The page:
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  • $\begingroup$ It's a good and valuable suggestion - I've not had any experience with survival analyses and will definitely take some time to learn. Currently, I'm working under a deadline and don't have the necessary time to learn before the results are due. I'm also constrained by my employer's specific query; the effect of the program on probability of 30-day readmission. Given that binary logistic regression is the estimator of choice, any thoughts on my particular approach? $\endgroup$
    – Dan
    Commented Jan 26, 2022 at 18:06
  • $\begingroup$ @Dan Use logistic regression but take intra-patient correlations into account as I suggest for survival: robust errors from GEE models via geepack or a mixed model with patients as random effects via glmer() as you propose. I don't see a need for a separate model without random effects. The interpretation of fixed-effect coefficients is the same in both; theoretical disputes about details of p-value calculations shouldn't affect any business decisions based on the results. $\endgroup$
    – EdM
    Commented Jan 26, 2022 at 18:42
  • $\begingroup$ @Dan the Zelig package might be useful here; see this page for an example of using it to handle correlations in logistic regression via generalized estimating equations (GEE). That said, it would be better if you could get the time to implement survival analysis or the discrete-time state-transition model that Frank Harrell recommends in a comment on another answer. $\endgroup$
    – EdM
    Commented Jan 26, 2022 at 18:55
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If your response (number of re-admissions) ranges for example from 0 to 4 or so, you could use ordinal logistic regression. However, the maximum number of re-admissions in your model shouldn't be too high (maybe 3 or 4). Otherwise you could for example combine all cases with 4 or more re-admissions to a new category like 4+ or similar. However, I find the interpretation of the coefficients (at least using polr function from MASS-package in R) a bit tedious.

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  • $\begingroup$ My response is a binary outcome: readmitted or not. $\endgroup$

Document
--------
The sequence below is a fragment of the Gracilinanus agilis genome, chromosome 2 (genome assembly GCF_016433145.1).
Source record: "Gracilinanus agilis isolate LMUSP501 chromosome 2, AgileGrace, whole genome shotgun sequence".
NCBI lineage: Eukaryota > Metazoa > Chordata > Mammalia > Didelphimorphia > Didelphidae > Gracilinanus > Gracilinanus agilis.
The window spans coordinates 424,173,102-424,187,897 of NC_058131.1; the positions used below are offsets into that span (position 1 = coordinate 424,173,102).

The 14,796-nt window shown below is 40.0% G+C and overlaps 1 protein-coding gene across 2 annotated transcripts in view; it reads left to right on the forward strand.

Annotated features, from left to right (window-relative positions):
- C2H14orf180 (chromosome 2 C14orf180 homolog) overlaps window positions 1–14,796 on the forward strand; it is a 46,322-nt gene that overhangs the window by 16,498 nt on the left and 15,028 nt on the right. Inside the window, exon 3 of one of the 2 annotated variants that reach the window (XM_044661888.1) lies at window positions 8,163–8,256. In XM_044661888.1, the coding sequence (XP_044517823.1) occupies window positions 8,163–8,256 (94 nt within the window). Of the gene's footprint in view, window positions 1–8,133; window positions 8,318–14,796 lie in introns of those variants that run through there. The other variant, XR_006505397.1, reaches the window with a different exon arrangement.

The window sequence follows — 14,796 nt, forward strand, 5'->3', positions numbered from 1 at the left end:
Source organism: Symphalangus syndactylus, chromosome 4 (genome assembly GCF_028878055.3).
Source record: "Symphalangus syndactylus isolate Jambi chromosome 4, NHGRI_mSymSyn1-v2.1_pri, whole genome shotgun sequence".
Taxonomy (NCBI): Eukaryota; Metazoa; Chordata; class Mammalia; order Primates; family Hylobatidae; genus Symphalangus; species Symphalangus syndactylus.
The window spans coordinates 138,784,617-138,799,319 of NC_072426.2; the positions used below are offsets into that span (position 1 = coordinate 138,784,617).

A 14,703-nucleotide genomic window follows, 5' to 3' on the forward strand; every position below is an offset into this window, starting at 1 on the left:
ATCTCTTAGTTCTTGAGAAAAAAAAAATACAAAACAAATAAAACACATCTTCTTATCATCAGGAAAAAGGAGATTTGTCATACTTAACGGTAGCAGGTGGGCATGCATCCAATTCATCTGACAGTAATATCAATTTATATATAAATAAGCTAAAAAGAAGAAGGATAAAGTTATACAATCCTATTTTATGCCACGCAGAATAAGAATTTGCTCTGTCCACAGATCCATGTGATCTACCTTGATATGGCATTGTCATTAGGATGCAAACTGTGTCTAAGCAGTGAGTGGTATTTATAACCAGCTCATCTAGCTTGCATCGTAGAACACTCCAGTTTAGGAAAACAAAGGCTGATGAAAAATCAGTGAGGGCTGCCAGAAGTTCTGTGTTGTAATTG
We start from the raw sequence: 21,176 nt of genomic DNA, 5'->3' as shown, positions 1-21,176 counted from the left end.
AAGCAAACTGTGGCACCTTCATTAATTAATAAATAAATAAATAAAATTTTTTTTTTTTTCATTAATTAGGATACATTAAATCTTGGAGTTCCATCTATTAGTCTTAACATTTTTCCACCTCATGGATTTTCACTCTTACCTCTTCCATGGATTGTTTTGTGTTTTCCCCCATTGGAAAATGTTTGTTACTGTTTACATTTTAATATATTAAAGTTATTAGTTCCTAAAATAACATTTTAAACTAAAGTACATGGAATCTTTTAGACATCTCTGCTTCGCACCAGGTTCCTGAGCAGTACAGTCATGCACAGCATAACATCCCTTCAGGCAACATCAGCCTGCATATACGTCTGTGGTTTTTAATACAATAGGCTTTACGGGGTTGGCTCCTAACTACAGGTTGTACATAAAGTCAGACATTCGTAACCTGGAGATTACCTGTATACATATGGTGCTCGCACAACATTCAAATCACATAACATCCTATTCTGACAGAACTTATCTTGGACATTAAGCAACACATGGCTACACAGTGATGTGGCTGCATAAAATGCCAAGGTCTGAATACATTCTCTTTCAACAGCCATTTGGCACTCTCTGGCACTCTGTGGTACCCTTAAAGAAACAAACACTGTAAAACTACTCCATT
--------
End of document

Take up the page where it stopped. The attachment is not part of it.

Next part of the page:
– Dan
    Commented Jan 26, 2022 at 15:00
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    $\begingroup$ @Dan I think that the suggestion here is to model the total number of re-admissions rather than just a yes/no about readmission. For that an ordinal logistic regression could make sense. $\endgroup$
    – EdM
    Commented Jan 26, 2022 at 15:33
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    $\begingroup$ Both ordinal regression and recurrent time-to-event analysis make a lot of sense here. Sometimes for recurrent event analysis it is simpler and more interpretable to model current status (as a function of time) using a discrete time state transition model. This is a form of longitudinal binary logistic model using for example a Markov process. This yields very interpretable things such as expected number of admissions in x years, expected time in hospital, etc. More here: hbiostat.org/proj/covid19 $\endgroup$ Commented Jan 26, 2022 at 17:04
  • $\begingroup$ An ordinal is a nice idea and an approach I'm familiar with. I'm not sure that modeling a count of readmissions is as important to my employer as likelihood of being readmitted after any particular admission within a 30-day time frame. Most patients with readmissions have just 1 within 30 days of discharge It might also be difficult, from a validity standpoint, to build a model that predicts admissions well down the road, given information about the current state. $\endgroup$
    – Dan
    Commented Jan 26, 2022 at 18:11
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I think it depends what you actually want to improve:

  • total number of readmissions
  • number of patients having no readmission for 12 months
  • etc

Your model should correspond to the actual objective you want to achieve.

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    $\begingroup$ This should be moved to a comment. $\endgroup$ Commented Jan 26, 2022 at 20:23